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Political Wars: The Arts Party Strikes Back

By Madeleine Gray on June 2, 2016 in News

Photo: Grant Brooks

Photo: Grant Brooks

The Australian political situation at present is rather dire. Amidst the reams of broken promises, leadership spills and raw onions, it can be very difficult for voters to know whom, if anyone, to trust. As such, when a party comes along with a principled platform that seems unlikely to shift, voters take note.

Enter the Australian Arts Party. Back in 2013, while chilling out with a few beers at the Coogee Bay Hotel, Sydney-based artist PJ Collins and creative director Barry Watterson decided that enough was enough: support for the Arts in Australia needed to change. Collins had been involved in the running of the Coogee Arts Festival and the Australian Film Festival at the Spot in Randwick. Watterson founded both.

According to Mr Collins, it was “three jugs in” that he and Watterson hit their bemoaning stride. They were “sick of the inadequate state of support for the Arts and how hard it was to get any kind of funding from local or state governments for cultural, musical, arts-based community events.”

Not letting their hangover defeat them, in a few days they had started a crowdfunding campaign to see if they could find 500 people on the electoral roll willing to join them as founding members of The Arts Party, paying $20 each for the privilege.

As it turned out, people were keen. In four weeks they had over 600 members. Now, in 2016, they have over 1700 members, and are an officially registered federal party, planning to run candidates in the 2016 federal election.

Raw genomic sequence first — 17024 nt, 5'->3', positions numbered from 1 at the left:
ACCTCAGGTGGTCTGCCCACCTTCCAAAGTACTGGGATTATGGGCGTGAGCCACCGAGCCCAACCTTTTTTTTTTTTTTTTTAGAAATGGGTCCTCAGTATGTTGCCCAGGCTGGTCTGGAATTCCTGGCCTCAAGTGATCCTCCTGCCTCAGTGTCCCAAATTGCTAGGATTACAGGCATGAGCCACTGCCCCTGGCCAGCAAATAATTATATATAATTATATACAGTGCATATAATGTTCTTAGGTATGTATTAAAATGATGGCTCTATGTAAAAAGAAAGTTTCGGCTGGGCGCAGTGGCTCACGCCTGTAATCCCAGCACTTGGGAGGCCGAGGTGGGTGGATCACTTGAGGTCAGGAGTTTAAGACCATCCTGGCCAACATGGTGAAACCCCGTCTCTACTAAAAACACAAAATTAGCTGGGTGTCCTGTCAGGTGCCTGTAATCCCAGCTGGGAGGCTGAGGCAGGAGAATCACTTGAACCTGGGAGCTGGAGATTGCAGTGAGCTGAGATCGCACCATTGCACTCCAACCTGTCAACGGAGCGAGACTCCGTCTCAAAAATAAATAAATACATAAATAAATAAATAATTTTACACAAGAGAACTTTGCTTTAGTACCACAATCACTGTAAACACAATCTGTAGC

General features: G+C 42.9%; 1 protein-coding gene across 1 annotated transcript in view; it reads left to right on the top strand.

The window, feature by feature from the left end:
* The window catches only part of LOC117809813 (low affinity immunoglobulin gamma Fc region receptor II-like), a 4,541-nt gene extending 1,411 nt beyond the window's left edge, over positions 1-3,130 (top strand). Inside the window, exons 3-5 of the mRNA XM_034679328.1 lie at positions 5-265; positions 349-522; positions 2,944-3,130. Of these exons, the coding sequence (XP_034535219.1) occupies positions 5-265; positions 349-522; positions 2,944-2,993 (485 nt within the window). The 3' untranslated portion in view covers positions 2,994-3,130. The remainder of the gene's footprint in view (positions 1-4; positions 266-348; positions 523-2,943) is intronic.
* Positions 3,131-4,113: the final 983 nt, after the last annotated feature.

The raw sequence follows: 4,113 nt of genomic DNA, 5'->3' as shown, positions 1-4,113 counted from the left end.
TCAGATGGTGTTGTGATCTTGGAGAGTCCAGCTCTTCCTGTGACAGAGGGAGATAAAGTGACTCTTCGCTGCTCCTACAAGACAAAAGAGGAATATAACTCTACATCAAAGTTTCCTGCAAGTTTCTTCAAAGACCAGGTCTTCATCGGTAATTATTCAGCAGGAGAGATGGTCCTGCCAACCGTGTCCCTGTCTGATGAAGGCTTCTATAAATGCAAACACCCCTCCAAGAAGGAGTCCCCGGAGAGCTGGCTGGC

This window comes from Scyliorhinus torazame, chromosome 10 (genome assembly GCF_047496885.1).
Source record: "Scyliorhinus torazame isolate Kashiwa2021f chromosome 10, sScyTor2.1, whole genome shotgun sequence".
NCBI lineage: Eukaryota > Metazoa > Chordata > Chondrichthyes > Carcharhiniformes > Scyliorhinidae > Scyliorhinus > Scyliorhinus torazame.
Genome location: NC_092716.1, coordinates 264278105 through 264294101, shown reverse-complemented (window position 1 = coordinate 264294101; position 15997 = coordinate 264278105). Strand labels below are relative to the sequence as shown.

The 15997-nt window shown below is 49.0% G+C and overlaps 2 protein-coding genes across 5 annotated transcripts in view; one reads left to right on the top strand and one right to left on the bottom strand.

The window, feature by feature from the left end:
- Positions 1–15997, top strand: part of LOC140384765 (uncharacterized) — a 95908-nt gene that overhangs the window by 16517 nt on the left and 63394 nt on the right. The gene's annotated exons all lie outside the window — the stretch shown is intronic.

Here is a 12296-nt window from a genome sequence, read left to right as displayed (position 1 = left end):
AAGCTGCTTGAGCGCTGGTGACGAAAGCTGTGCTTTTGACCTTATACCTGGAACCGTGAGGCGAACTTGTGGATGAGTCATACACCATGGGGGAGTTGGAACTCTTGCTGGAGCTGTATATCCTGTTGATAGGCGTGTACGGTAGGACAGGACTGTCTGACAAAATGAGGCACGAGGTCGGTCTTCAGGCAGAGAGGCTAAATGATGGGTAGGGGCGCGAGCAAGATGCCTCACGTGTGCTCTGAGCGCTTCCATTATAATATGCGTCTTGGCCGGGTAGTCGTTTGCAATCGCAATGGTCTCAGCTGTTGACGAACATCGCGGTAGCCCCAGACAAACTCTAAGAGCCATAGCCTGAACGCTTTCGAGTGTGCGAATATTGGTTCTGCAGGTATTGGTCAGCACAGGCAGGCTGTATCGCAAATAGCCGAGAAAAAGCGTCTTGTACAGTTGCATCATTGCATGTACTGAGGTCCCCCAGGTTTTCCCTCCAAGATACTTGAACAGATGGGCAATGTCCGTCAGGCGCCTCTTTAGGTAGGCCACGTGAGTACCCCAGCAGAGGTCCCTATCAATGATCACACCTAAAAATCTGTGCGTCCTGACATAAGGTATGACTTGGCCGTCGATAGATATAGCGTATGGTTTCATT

The Arts Party understands that funding for the arts means cultural enrichment for everyone.
“People are naturally creative, but when we invest in that creativity, we can change the way people think and act,” Mr Collins said.

Unfortunately school curriculums are involving less and less art and music education, only three youth theatre groups are running in the country, and the Australia Council for the Arts is in a funding crisis.

In our basically two-party system, it is an overwhelming challenge to try to effect change from the outside. When questioned about what the Arts Party can hope to achieve, Mr Collins conceded that the party won’t “win the election and run the country”, but the more votes they receive the better.

“We just want to show the clear support we know exists for the Arts among Australians, and suggest better ways to support it, to whichever party ends up forming government later this year,” he said.

“Of course if we manage to get a senator for the Arts elected, that would be the best possible result.

“Introducing a positive intelligent artistic voice to the cacophony of lawyers, accountants and lobbyists that run Canberra would be a very good thing for us all.”

The Arts Party has received endorsement from a plethora of renowned Australian artists like Ben Quilty, Bryan Brown and Geraldine Turner. It has also successfully crowd-funded in excess of $35,000 in order to stand candidates at the federal election.

Whether you’re a fan of the Libs, Labor, or even the Socialist Alliance, if you believe in the power of the Arts, you now know where to vote.